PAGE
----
NEW YORK(CNN/Money) -
Roy Downing is angry. Taxes on his Lodi, N.J., home hit $8,000 in 2004, up from $6,000 the year before.
"That's quite a shot in one year," says Downing, chairman of the American Reform Party, which seeks to reduce government spending. "Then, it went up again, $300, this year."
New Jersey homeowners pay the highest property taxes in the country, according to the Tax Foundation, an evaluation based on the latest available Census Bureau figures from 2002. But you don't have to live there to have suffered a big boost in property taxes.
(Click here for state-tax rankings.)
Nationwide, property tax collections rose 7 percent in 2004, to more than $324 billion. Over the past five years, they've climbed 36.6 percent, about 6.4 percent a year.
The technical term for property tax is "millage," from mille, or one thousandth. That should strike most Americans as funny, considering that they're paying annual property taxes of between 1 percent and 2 percent, exceeding one thousandth by a factor of ten or more.
Pete Sepp, VP of communications for the National Taxpayers Union, says property taxes have been the fastest growing tax category the past few years, based, as they are, on home values, which have soared.
He also says public opinion polls find them, "The single most vexing and unfair tax we pay." (Click here for that story.)
Not only have they risen with the great surge in property values, but localities are also "assessing property much more aggressively," according to property tax expert Myron Orfield, of the University of Minnesota. He says property taxes are up nearly everywhere in America.
In most towns outside big cities, Orfield points out, 70 percent or more of property taxes go to pay education costs.
Still, real estate price increases have left many wealthy municipalities, "hip-deep in property tax revenue," according to Bill Ahern of the Tax Foundation, which attempts to educate taxpayers about taxes of all kinds.
Fairfax County, Virginia (population: more than 1 million) had a 23 percent increase in house prices in 2004 so tax bills could have ballooned by that amount.
"Officials offered to take four percentage points off that," said Ahern for a rate of 19 percent. "But irate taxpayers wanted a much larger concession." They finally compromised, on knocking off 12 percentage points.
Those hardest hit
Property tax rises are a dark side of the housing bubble.
"Unlike income, or even sales taxes, property taxes are not accurate indicators of your cash at hand," said Ahern. They can go up faster than income.
They can have especially heavy impact on seniors. Many retirees bought homes decades ago when assessed valuations were modest and taxes manageable. After home prices soared, homeowners may have larger net worths, but no more spending money to pay higher taxes on their more valuable homes.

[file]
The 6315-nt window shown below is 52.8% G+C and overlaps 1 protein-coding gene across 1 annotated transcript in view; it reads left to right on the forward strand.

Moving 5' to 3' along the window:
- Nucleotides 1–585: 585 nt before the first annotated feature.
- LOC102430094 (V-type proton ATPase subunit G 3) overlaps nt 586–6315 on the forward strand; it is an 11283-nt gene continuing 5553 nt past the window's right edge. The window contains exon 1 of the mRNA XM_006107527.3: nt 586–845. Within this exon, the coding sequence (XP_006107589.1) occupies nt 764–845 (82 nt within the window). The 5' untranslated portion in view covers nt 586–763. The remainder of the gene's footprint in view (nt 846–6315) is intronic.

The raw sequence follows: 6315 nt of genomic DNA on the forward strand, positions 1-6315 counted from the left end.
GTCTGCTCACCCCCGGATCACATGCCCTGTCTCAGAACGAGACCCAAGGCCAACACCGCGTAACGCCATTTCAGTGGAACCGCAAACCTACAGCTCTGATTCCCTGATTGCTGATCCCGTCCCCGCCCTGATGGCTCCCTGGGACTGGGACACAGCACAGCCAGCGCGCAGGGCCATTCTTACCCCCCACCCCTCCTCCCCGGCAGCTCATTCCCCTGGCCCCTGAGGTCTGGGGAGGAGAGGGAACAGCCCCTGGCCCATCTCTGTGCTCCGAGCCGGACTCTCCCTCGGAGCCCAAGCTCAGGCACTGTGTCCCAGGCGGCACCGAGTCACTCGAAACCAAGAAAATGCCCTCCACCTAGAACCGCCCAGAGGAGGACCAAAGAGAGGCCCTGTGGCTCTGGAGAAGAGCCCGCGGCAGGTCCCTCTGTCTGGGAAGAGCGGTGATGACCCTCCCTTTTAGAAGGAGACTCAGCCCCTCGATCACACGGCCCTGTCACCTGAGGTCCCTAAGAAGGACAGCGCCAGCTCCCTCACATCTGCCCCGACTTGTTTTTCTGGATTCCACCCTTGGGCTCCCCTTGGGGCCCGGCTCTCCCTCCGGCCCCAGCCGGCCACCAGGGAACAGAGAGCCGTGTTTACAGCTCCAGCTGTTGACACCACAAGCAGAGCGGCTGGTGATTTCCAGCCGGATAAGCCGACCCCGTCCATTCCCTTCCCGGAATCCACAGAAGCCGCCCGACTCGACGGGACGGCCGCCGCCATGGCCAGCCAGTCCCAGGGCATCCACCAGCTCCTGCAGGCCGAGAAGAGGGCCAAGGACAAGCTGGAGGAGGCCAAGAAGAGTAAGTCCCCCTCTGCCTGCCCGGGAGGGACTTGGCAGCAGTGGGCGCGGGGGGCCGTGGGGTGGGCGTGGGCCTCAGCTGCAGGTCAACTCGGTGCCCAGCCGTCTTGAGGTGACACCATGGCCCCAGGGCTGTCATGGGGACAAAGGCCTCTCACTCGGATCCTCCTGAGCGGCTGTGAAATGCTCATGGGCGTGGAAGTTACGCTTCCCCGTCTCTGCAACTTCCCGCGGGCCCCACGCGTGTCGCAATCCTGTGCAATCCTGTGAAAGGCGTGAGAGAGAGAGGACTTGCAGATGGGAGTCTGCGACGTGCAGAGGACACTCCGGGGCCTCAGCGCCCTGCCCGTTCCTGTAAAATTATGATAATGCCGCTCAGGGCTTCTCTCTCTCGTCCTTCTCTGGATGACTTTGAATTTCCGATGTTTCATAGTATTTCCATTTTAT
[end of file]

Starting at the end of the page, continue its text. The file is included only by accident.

Downing claims taxes have forced many of his friends and neighbors out of his middle-class town. The issue has become a political hot potato in the state, which will elect a governor this November.
On Tuesday, candidate Douglas R. Forrester won the Republican nomination, in large part on his platform of lowering property taxes.
Impact on schools
There can be, however, a downside to lowering property taxes.
In California, proposition 13 came into effect nearly 30 years ago. This referendum set the tax rate at no more than 1 percent of the house base value (the sale price of a house) and banned increases of more than 2 percent a year.
Taxes on a $300,000 home would come to no more than $3,000 initially and could rise only $60 after the first year, a maximum of $121.20 the next, and so on. Big jumps only occur when homes are sold.
For many wealthy California towns, a small percentage of tax on multi-million dollar homes can raise a lot of money, keeping taxes for many individuals reasonable. But for poorer communities, these limits leave local governments strapped for cash. Result: California has some of the country's lowest spending school districts, which may have contributed to a decline in education.
According to the San Jose Mercury News, California now ranks 35th in expenditures per student among the 50 states, 50th out of 51(including the District of Columbia) in computer access, and last in librarians. The test scores of fourth grade students came in 47th.
Other states have not followed California's lead. Some have set limits on tax increases, but they are usually ineffectively large.
Louisiana, for example, prohibits increases of more than 15 percent, according to Sepp. Even adhering strictly to that limit, taxes could double in five years.
That's not exactly millage.
What can you do?
Money magazine offers tips for coping with rising property taxes. Below are some of them. Read the full story here.
- Challenge your assessment: Property taxes are calculated using assessed valuations, yet few homeowners attempt to get their assessments lowered. Those that do are successful about 75 percent of the time. Assessor mistakes could include overestimating the home's size or number of rooms, not taking into account needed repairs, and poor choice of comparable property sales.
- Check whether your state offers discounts: Many places reduce property taxes for senior citizens, low-income residents, veterans, or the disabled.
- Take your case to the voters: Citizens like Howard Jarvis, who led the fight for Prop 13 in California, made a difference, maybe you can too. If you feel strongly that property taxes are out of control, join a tax reform group and lobby for change.
For more tips on easing property tax woes, click here.
For a story about the most tax-friendly states, click here.